The Lab has been gathering data as the first step in this work, and is “homing in” on better formulas, although Oz notes there is still a lot of work to be done and the project will be a “long, slow roll-out”. It’s likely that when a project viewer for this work appears (no time frame on this), it will include contributions for jelly dolling avatars with excessive texture use.
Land Auctions and Place Pages
[28:35-2855] The new auction system (users being able to auction their own land holdings will be run through the Second Life Place Pages. This has been a focus for recent work on Place Pages, which has delayed the development of the 360 snapshot viewer interface referenced above.
[30:27-31:47] The auction capability might even be made available (to some degree) in June 2018. This is likely to be just for Linden-owned land to start with, so the Lab can deal with issues without too much disruption / confusion, prior to the service being extended to users with land holdings.
As Ebbe Altberg has indicated, the plan will then likely to be to allow Mainland land holders auction their land directly to other Premium users, and then expand the ability from there.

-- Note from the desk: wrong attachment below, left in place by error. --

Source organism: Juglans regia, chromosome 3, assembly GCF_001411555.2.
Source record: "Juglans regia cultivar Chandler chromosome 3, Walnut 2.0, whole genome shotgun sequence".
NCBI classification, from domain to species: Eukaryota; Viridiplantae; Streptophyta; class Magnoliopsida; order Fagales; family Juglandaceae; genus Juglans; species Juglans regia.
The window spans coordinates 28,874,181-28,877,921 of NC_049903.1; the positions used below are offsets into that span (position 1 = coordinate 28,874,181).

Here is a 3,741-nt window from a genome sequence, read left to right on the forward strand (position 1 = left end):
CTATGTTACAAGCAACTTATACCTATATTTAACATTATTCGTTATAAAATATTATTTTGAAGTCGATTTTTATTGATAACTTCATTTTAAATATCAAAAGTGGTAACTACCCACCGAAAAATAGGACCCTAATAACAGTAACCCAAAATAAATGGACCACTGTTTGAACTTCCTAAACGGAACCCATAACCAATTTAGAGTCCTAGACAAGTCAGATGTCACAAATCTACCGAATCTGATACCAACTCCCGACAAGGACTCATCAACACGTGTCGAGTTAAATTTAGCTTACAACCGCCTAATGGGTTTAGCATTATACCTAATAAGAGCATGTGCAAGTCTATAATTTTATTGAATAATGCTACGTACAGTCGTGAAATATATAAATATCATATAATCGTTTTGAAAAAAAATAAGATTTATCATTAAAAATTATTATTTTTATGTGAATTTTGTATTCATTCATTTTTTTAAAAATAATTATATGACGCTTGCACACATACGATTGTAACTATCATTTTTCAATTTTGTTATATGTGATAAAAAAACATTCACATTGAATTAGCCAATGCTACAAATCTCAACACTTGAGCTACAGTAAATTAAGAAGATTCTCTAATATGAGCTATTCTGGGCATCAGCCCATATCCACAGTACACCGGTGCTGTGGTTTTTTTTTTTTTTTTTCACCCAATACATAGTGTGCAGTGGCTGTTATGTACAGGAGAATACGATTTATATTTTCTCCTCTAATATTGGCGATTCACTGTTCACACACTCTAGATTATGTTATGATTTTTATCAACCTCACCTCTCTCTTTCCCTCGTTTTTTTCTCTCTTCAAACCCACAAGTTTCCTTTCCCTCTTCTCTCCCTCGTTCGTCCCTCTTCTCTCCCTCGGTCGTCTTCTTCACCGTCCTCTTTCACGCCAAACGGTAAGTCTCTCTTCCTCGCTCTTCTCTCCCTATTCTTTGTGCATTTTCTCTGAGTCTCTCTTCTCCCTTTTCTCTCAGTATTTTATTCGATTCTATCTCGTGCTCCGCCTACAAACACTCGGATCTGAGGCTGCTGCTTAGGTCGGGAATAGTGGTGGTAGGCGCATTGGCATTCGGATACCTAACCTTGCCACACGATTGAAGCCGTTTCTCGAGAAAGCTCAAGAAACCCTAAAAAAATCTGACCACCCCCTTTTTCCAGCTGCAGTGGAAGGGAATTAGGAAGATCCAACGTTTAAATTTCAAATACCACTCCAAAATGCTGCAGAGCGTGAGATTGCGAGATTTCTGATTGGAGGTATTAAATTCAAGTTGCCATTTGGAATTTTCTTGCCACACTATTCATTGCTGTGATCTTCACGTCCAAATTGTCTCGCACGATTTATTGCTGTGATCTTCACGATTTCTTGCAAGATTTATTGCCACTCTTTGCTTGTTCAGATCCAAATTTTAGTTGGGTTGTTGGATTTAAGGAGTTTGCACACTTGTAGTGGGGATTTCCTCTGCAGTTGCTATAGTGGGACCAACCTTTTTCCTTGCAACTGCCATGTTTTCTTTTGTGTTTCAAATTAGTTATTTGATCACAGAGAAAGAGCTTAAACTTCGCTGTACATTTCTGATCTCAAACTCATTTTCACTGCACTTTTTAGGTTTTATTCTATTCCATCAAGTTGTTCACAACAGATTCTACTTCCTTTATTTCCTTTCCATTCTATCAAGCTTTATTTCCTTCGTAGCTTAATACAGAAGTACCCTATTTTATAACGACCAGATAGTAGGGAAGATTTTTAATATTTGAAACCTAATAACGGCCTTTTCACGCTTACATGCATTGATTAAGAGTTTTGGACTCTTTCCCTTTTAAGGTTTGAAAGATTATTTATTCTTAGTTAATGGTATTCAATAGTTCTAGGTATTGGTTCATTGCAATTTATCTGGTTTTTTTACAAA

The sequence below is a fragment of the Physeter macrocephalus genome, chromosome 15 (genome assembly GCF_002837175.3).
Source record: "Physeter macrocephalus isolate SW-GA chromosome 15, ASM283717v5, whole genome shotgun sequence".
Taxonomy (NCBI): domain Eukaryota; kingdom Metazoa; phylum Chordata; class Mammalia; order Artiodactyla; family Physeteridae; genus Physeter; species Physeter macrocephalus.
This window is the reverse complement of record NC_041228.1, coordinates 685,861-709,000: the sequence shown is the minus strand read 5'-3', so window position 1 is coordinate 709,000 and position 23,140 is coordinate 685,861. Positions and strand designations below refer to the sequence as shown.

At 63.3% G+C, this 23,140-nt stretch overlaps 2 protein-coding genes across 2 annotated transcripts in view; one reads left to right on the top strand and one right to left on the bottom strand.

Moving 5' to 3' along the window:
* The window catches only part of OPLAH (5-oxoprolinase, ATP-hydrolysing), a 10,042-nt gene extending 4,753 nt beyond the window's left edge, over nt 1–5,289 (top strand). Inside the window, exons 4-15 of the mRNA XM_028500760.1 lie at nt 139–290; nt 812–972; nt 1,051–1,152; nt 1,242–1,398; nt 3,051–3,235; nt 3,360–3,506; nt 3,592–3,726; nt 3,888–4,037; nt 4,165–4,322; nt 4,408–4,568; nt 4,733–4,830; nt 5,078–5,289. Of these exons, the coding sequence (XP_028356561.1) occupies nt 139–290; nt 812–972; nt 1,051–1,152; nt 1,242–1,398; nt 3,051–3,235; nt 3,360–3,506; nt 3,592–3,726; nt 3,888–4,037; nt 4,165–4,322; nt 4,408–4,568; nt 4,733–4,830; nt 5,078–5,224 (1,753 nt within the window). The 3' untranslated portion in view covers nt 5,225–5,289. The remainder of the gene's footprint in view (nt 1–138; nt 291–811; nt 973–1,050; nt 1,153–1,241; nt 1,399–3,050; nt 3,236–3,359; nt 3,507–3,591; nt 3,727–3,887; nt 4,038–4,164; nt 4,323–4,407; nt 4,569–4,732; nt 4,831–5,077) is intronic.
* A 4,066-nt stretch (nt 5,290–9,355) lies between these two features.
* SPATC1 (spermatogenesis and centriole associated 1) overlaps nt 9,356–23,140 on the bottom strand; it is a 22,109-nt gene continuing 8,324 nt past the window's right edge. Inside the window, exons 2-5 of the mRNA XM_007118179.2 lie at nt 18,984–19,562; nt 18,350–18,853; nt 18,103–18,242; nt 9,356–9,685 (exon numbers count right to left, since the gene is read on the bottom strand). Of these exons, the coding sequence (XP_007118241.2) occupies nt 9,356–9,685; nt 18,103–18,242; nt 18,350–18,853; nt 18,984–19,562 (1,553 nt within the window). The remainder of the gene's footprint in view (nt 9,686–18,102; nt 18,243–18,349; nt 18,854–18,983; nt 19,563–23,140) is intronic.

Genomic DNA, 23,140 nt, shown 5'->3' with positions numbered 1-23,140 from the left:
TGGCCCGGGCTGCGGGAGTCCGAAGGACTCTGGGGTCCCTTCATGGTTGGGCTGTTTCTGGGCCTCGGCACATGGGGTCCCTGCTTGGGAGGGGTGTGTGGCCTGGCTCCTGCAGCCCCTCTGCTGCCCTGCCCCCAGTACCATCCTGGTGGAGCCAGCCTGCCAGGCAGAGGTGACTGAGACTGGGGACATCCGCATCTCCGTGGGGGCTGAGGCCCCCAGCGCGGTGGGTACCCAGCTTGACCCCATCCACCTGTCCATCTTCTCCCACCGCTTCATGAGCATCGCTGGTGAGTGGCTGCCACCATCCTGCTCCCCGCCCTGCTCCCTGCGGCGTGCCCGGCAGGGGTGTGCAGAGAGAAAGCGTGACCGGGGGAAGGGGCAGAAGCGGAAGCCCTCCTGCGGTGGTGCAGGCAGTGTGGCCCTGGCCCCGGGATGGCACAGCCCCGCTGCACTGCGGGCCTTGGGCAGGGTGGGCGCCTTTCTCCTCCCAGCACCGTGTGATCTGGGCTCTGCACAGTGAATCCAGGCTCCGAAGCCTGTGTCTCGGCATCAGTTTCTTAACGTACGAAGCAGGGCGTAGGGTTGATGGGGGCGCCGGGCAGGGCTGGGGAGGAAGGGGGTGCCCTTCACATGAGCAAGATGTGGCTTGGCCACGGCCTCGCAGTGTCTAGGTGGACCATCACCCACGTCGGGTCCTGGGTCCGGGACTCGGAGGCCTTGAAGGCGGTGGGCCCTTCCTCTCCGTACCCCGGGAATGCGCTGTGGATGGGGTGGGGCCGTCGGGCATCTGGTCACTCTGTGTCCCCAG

The use of Place Pages for auctions means that those wishing to auction their land will need to create a place page for it.
Other Items In Brief
- [11:32 and 13:30-13:40] Parcel Banning and Object Information: there appears to have been a recent change that means if an individual is banned from a region, they no longer receive information about objects on that parcel – see BUG-216294. This is regarded as expected behaviour. This includes a largely text-based conversation on options for de-rendering objects on other parcels, together with the idea about SL not being a place necessarily intended for isolated living, extending through to [18:10].
- [22:23-22:47] “Social” tools in the viewer: it’s unlikely the Lab will make any changes to user profiles in the viewer any time soon; back-end work is being considered for group interfaces in the viewer, but this most likely won’t take place until after the cloud migration work has been completed.
- Fun fact: Linden staff are subject to the same constraints in behaviour and activities when using ALT accounts as when using their official accounts. This means for example, a Linden staffer cannot participate in the upcoming user-to-user land auctions, and improper behaviour will be regarded in the same way as if they were using their official account.